Well, starting with the easiest question first. OVA stands for "Original Video Animation." But what does "Original Video Animation" means?! It makes little sense in English, obviously, because animations are often original, and they are also in video, so wtf is tautological crap? Well, it's because this is actually a Japanese word in disguise!
It usually happens that Japanese loans words from English, and "OVA," or oobuiee オーブイエー , is one of these cases. In Japanese, orijinaru bideo animeeshon オリジナル ビデオ アニメーション is the broken English mashup that gave birth to the OVA acronym.
What is an OVA?Basically, disregarding the nonsensical words, an OVA is an anime that's not aired on TV. That is "originally" sold as video, that is, as a DVD or Blu-ray. This often happens for two reasons.
OVA Not Good for TV FormatMost anime airs on "TV", terebi テレビ, as "TV programs," bangumi 番組, and thus are called "TV anime," terebi anime テレビアニメ. However, in order for this to happen, modern TV anime must follow certain, rather strict guidelines.
For example, TV anime have episodes of 20 minutes, with rare exceptions. They air only once a week, with rare exceptions. And they air for one season or more. There are four seasons in a year. A year is 52 weeks. So every TV anime has to have 12 or 13 episodes, or 24, 25, or 52, 53, etc.
Most anime directors are skilled enough to handle these sort of restrictions pacing their story, stretching or skipping, placing cliffhangers accordingly and figuring out the best time to stop the adaptation. However, in some cases, airing the anime on TV would be too much of a hassle, and a more free format would be necessary.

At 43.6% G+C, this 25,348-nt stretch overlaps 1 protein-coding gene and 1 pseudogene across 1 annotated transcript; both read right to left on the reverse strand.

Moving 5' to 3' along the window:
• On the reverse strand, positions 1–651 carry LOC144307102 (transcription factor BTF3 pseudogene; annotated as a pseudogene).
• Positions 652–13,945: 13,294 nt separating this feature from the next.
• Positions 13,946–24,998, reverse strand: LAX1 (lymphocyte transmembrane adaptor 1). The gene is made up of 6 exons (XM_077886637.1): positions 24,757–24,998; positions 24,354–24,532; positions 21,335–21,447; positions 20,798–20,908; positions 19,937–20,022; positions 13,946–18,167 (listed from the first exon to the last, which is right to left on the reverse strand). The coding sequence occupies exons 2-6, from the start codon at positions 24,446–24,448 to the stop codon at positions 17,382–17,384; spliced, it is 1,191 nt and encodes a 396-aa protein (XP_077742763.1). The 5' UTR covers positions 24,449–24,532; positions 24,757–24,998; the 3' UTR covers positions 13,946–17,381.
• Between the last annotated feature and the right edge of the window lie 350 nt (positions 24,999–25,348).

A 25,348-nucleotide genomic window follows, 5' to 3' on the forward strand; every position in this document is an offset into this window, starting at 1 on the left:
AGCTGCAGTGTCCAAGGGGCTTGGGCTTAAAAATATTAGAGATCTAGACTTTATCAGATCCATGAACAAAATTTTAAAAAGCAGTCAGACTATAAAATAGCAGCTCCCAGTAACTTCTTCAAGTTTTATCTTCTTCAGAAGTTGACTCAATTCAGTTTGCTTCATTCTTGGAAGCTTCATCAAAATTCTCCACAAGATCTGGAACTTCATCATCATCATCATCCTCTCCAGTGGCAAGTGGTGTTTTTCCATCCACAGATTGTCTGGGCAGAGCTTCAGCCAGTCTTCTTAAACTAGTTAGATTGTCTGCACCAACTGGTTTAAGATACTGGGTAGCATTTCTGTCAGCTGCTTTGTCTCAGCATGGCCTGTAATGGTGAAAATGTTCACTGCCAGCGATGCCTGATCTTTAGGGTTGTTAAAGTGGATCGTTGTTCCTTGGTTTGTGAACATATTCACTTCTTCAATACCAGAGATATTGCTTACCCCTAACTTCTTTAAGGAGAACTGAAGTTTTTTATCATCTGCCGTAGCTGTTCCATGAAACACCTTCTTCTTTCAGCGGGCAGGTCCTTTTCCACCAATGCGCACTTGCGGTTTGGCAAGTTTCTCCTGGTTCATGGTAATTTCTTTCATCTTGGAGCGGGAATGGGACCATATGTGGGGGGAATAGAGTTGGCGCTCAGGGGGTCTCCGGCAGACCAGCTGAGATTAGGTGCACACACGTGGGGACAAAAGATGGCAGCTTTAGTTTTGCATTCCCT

This is most often the case with anime that don't have 12 episodes of material. They are original anime (not adaptations) and were written to fit perfectly into 3 episodes, or 5 episodes, etc. Since TV is not an option for them, they are sold directly as OVAs. That is, as Blu-rays and etc.
Example: Hellsing Ultimate (10 episodes of 50 minutes each), sold originally as DVDs.
OVA is Bonus
Another common case is when the OVA is a bonus. It's one or two full episodes or a number of shorts that come bundled with the purchase of a Blu-ray set or a certain manga volume.
In these cases, the OVA is going to be related to the story of the purchase. It might be a prequel, a sequel, a side-story, a spin-off, or even a satire. Some are really just bonus episodes, others are light-hearted slice-of-life-like episodes. It depends.
Example: Shingeki no Kyojin: Kuinaki Sentaku 進撃の巨人 悔いなき選択 (side-story / prequel about Levi)
What is an ONA?
Now that we know what an OVA is, it's that to know the ONA, OVA's successor!
With time, technology, and etc. things became internet-ey and anime was no different. The ONA, or Original Net Animation, which is often called "web anime," or uebu anime ウェブアニメ, follows the spirit of OVAs and puts anime in the web with online streaming instead of airing it on TV or selling it in DVDs and Blu-rays.
Literally nobody says orijinaru netto animeeshon オリジナルネットアニメーション, though. It's always referred to as the acronym ONA or Web Anime, because, seriously, look at how long those words are. Nobody's going to say that.
One ONA example is Bounen no Xandou 忘年のザムド, which has a format fit perfectly for airing on TV (26 episodes, 20 minutes each), but instead of going on TV it was published on the Playstation Store. Yes. On Playstation. The game console. You could watch this thing through the internet, so it was a web anime.
Later on, however, that ONA was sold as a Blu-ray. As if it were an OVA. But since it was originally published through the net, it is an ONA, not an OVA.
Likewise, if an anime is streamed in a service like Crunchyroll, Furnimation, Hulu, or even Amazon, but it was originally aired on TV it doesn't become an ONA. It's just a TV anime being streamed online. To be an ONA it has to be originally made to be streamed online. That's where the "original" word came from in OVA and ONA.